Observes Nick Groves, senior consultant at Deloittes: 'The process you go through is probably more important than the end result. You can take a strategy, model it in one of these tools, and break it down into business plans and budgets, work out the KPI targets, cascade them down into a scorecard, all on one integrated planning tool.'

He adds: 'It has been done in some organisations, although not many have joined up the dots yet. Many will have a corporate dashboard that executives will look at in board meetings. But most dashboards so far are used at department level - for instance, in a call centre to analyse calling patterns and service levels.'


Installation of a business dashboard has helped improve decision-making at West Bromwich Building Society, providing senior management with a range of up-to-date performance indicators. According to David Eggleston, the society's system development manager (above), the organisation has gone from relying on reports that took weeks to produce to the daily delivery of key performance metrics to 40 of its most senior managers.

Behind the pretty graphics is an Oracle data warehouse that feeds into the Business Objects Dashboard Manager, which presents a handful of key measures - such as cash inflow and outflow - for the managers to check if they are within expected limits.

The system has been designed to allow any manager to click on any item on the dashboard and drill down to the next level for more detail. 'In practice, they tend to pick up the phone and ask if they see anything wrong, but they have the ability to get down to the detail themselves,' says Eggleston. 'We wanted to make the system as simple to use as possible, by just pointing and clicking. They don't have to type anything.'

The data warehouse is updated every night, pulling in live data from three major operational systems, including financials and customer relationship management. More systems, such as personnel, will be added later, says Eggleston, increasing the amount of data that can be analysed at dashboard level.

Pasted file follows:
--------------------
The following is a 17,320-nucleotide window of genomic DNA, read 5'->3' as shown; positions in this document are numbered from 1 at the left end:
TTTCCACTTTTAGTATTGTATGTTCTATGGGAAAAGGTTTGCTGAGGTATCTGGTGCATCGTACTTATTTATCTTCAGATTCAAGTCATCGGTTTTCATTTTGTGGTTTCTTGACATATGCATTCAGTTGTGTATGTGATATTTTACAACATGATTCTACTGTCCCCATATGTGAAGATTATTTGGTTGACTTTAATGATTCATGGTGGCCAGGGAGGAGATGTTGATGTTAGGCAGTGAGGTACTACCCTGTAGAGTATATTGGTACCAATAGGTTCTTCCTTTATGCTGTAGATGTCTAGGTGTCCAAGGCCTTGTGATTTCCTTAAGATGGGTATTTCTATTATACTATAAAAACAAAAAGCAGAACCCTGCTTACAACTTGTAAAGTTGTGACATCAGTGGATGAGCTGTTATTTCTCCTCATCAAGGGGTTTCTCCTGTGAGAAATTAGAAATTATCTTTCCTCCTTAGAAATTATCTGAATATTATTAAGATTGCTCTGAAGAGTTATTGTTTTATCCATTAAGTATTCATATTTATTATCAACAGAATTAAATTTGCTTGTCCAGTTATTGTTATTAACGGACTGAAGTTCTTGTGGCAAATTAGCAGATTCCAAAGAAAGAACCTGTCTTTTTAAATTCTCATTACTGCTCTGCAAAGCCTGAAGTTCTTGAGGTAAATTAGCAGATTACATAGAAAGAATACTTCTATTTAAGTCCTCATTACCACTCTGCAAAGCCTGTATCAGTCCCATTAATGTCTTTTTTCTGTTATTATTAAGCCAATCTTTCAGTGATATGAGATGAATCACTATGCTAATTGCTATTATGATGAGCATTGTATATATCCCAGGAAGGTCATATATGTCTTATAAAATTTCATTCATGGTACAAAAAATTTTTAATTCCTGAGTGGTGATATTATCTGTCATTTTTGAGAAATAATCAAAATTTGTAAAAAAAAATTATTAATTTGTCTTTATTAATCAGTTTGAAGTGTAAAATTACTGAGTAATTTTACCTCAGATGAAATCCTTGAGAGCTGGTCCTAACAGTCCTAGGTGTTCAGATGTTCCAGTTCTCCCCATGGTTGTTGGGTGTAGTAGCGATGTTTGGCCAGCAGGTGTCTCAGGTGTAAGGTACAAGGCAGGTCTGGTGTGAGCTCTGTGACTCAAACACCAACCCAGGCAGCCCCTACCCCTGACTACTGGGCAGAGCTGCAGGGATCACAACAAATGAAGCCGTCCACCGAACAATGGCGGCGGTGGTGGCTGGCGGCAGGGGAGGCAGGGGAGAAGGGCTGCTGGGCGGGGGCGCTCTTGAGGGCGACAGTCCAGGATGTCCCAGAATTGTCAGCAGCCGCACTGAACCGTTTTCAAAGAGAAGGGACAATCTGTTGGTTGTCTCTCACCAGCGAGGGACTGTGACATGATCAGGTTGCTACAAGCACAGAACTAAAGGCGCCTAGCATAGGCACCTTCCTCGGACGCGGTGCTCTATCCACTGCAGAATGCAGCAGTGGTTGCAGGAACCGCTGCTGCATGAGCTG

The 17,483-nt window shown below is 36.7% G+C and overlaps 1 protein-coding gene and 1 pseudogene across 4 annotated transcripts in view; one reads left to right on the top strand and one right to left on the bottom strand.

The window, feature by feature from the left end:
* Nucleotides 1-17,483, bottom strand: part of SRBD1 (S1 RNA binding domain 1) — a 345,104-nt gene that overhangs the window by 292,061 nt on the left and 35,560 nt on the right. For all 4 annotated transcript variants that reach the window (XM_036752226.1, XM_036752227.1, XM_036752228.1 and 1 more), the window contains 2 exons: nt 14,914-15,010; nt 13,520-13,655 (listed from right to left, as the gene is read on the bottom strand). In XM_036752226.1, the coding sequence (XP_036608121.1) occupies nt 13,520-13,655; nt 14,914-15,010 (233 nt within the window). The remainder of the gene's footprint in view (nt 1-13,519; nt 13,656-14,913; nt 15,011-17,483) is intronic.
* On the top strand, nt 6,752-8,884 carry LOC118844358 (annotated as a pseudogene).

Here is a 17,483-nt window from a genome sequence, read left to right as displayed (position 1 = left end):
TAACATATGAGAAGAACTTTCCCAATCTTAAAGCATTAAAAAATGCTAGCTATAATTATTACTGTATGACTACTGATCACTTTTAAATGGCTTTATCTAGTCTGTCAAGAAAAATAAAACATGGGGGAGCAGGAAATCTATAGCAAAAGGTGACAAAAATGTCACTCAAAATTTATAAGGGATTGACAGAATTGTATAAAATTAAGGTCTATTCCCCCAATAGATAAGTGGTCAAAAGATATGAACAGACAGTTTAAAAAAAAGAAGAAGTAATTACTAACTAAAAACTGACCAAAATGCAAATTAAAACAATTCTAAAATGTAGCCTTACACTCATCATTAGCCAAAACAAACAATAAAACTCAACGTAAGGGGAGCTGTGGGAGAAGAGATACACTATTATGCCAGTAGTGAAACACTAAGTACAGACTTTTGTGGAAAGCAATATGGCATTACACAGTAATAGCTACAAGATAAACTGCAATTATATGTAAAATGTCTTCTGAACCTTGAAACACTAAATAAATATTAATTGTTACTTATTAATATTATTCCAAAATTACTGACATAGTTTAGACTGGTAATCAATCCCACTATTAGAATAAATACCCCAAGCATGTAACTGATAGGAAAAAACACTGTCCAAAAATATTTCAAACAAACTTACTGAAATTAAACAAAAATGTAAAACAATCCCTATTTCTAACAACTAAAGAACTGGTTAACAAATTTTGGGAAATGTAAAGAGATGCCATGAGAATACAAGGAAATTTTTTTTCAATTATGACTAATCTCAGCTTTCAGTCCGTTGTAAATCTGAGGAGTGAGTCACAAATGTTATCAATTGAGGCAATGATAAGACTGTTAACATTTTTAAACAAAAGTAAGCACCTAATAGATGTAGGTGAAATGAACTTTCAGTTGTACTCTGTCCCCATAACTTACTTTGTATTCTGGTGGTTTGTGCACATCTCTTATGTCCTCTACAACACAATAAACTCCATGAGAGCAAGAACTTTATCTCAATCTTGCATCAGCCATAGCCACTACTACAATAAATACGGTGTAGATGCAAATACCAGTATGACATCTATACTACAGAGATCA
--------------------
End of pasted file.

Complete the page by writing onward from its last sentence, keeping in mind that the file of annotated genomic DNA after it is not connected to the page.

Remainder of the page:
The main benefit of the project, he believes, is that they have created in the data warehouse a single version of the truth. 'Before, a lot of people were running their own information on private spreadsheets, which we have strongly tried to discourage. The other challenge was tying people down on their key performance indicators. At first, we came up with 200 to 300 KPIs because people were confusing them with shopfloor measure.

Now we have it down to five.'


The crunch came for Bourne Leisure three years ago when it took over Rank Holidays. The £750 million company, which runs holiday camps, hotels and resorts in the UK and France, had previously relied for its financial reporting on people e-mailing in their spreadsheets, which were then aggregated manually by an outside contractor.

'With the acquisition of Rank, the company also acquired a mass of new data that needed to be brought together and reported on,' says Mark Humble, Bourne's chief systems accountant. 'The problem was trying to identify a standard tool to deploy across the group. At the time, each brand had its own process for reporting, and we needed to create a more consistent approach.'

To cope with the different data formats coming in from the company's divisions, Bourne implemented the WebFocus business intelligence system from Information Builders. This takes data from disparate financial, sales and reservations information held on Microsoft SQL server databases and provides real-time information to 200 managers in 60 locations. Using the company intranet, they can get an instant picture of sales, stock, sales margin and debtors.

Bourne has cut the time it takes to produce reports, and has reduced costs by eliminating the need for outside contractors. Says Humble: 'Managers are no longer swamped with information they don't need or want, as WebFocus enables them to drill down to the particular information that is relevant to them.'

The company also plans to extend the system to handle HR data.